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87. MacMurray, 1911/5.

88. U. S. For. Rel., 1909, pp. 178-180.

89. U. S. For. Rel., 1910, p. 280.

90. MacMurray, 1911/5.

91. MacMurray. 1909/12.

92. U. S. For. Rel., 1910, p. 234 et seq.

93. During this period four more states entered into treaty
relations with China — Congo Free State, 1898; Korea, 1899;
Mexico, 1899; Sweden, 1908.



IV

THE INTERNATIONAL COOPERATION AND
CONTROL (1911 )

The fourth and present period of the diplomatic his-
tory of China extends from the close of the Chinese
Revolution. It is a period in which a radical change of
policy on the part of the Powers took place. While in
the preceding period the international struggle for con-
cessions was the policy of the Powers, in this period the
policy of international cooperation and control is the
predominant note.

This radical change was due to several vital reasons.
The first was the unavoidable disadvantage of interna-
tional cut-throat competition. It is well known in eco-
nomic science that such competition leads inevitably to
either mutual destruction or combination and
tion. So likewise in the field of international politics,
the same law holds true. International cut-throat com-
petition must inevitably result cither in mutual destruc-
tion of one another's ends or in international combina-
tion and cooperation. For instance, as we have seen, in
the case of the Peking-Hankow railway, the British, the
American and the Belgian capitalists were all competi-
tors, among whom the British were especially anxious to
win the premier concession, passing as it does from the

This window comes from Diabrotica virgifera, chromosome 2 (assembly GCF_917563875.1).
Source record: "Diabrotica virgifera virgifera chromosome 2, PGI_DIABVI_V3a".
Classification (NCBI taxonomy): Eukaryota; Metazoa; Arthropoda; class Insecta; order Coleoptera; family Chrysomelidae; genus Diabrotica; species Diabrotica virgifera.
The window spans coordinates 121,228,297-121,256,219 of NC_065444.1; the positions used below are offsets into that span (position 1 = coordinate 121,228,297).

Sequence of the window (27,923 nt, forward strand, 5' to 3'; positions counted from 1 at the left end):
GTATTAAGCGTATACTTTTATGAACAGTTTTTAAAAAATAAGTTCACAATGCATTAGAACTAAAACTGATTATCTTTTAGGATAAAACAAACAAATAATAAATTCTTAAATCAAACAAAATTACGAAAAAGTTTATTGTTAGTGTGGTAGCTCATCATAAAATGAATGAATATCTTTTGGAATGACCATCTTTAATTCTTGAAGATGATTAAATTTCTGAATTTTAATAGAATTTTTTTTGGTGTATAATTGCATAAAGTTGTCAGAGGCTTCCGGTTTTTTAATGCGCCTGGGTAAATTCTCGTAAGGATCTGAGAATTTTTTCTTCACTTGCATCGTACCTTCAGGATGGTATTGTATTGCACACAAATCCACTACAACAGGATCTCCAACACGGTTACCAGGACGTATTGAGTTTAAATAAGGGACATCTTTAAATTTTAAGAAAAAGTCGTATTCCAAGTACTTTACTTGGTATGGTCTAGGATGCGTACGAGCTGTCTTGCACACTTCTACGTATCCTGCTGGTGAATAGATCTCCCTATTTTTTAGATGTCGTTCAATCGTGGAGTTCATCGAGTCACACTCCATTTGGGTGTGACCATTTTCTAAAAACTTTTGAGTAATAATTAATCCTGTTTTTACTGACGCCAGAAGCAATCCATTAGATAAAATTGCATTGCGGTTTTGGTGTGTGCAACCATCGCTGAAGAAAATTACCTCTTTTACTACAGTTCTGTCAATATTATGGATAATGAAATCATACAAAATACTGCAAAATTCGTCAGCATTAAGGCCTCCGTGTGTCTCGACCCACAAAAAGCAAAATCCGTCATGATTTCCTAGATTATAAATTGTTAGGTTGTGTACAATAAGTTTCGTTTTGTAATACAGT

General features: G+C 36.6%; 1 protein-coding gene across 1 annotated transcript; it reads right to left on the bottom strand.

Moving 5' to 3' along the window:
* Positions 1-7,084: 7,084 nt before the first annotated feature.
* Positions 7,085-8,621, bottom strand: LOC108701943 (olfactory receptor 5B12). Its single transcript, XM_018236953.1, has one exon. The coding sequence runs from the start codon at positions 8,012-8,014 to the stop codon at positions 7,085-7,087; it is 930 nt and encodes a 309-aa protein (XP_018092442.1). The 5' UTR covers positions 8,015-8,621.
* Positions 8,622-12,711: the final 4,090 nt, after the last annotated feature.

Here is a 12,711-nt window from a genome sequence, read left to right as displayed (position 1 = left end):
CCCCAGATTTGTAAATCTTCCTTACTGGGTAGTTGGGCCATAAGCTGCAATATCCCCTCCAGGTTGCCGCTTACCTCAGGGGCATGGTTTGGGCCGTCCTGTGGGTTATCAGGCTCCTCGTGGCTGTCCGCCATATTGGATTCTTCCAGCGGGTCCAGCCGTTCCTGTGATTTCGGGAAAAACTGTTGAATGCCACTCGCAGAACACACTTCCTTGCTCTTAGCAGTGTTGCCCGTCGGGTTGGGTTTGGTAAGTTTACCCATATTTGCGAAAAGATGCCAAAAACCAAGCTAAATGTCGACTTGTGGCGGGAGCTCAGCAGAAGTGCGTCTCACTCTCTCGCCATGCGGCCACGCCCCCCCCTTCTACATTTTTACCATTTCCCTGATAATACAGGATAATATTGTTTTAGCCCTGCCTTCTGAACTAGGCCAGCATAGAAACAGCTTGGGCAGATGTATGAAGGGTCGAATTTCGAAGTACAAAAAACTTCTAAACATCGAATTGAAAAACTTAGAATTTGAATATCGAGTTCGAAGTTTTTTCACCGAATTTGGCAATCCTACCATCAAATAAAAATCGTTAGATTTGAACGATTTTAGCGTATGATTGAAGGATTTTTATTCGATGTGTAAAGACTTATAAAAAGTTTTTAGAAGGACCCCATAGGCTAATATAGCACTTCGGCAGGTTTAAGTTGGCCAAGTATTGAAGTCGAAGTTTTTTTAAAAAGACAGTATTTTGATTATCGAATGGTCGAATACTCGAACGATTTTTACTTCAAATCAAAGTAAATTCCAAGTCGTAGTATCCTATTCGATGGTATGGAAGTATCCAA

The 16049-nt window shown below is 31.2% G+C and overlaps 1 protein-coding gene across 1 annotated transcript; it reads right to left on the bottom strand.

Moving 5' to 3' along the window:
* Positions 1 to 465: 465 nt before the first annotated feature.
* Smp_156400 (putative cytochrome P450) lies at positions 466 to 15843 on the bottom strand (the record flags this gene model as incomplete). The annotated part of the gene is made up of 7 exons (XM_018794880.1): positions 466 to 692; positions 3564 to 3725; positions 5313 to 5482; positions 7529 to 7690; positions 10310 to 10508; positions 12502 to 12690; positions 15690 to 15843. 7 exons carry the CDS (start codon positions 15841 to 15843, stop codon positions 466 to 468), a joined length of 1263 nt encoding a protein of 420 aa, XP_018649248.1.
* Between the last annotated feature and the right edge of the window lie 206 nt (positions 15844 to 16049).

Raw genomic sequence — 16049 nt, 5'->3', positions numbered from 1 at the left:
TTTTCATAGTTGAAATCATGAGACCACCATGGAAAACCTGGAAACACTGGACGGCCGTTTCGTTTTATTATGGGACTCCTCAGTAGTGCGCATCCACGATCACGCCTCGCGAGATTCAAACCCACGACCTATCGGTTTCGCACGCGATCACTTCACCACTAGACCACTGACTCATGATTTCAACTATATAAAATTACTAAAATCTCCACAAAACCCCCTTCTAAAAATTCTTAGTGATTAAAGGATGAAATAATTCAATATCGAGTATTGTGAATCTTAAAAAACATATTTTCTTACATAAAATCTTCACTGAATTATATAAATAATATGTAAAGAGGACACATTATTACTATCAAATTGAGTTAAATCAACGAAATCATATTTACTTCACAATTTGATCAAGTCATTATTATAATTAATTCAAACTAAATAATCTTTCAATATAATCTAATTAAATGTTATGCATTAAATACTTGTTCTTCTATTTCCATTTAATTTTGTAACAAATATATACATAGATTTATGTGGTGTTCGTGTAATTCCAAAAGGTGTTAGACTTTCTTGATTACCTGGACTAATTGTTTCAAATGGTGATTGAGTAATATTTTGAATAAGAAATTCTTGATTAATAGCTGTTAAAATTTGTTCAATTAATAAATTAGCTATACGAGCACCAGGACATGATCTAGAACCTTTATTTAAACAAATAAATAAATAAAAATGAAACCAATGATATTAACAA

capit.al of China to the heart of the Yangtze Valley; but
the Belgian capitalists, supported by Russia and France,
underbid the other and won the concession. Again, in
the case of the Hankow-Canton railway, the British
capitalists, although holding a prior option by virtue of
the pledge of Viceroy Chang Chi-tung, were defeated by
German capitalists who were willing to accept the con-

62



COOPERATION AND CONTROL 63

cession on the Tientsin-Pukow terms which the British
had rejected. It was because of the painful experience
of this sort that the Powers began to realize the inex-
pediency of international competition and favored the
policy of international combination and cooperation.

In addition, there was another cause for the radical
change of the policy of the Powers in China, and that
was the possible occurrence of the foreign control of
China's finance. In the preceding period there were a
few foreign loans made for the immediate payment of
the war indemnity to Japan, but there were practically
no loans made that were of an administrative character,
most of the loans being largely for railway construction
and other commercial purposes. But with the advent
of the Republic, and the falling off of provincial reve-
nues, which either were diverted to provincial uses or
failed to reach Peking on account of the relatively inde-
pendent position of the military governors in control of the
provinces, the Peking Government was forced to resort
to administrative loans for the purpose of meeting ordi-
nary non-productive needs of the government. With the
coming of administrative loans, there loomed the ghastly
apparition of possible and probable bankruptcy, and
hence there arose the possible eventuality of foreign con-
trol of China's finance. As no one power would allow
any other single power to have the exclusive control of
her finances, the Powers were compelled to reach the
conclusion that they must combine and cooperate, so
that, in case there should be any foreign control of China's
finance, it would be an international control rather than
the control by any single Power.

Toward the close of the preceding period, there were
a few instances of international combination and coopera-
tion, but on the whole they were not the results of de-
liberate choice, but rather the consequences of inevitable
circumstances. For instance, the Hukuang railway loan
was equally shared by the four Powers — Great Britain,



64 THE DIPLOMATIC HISTORY OF CHINA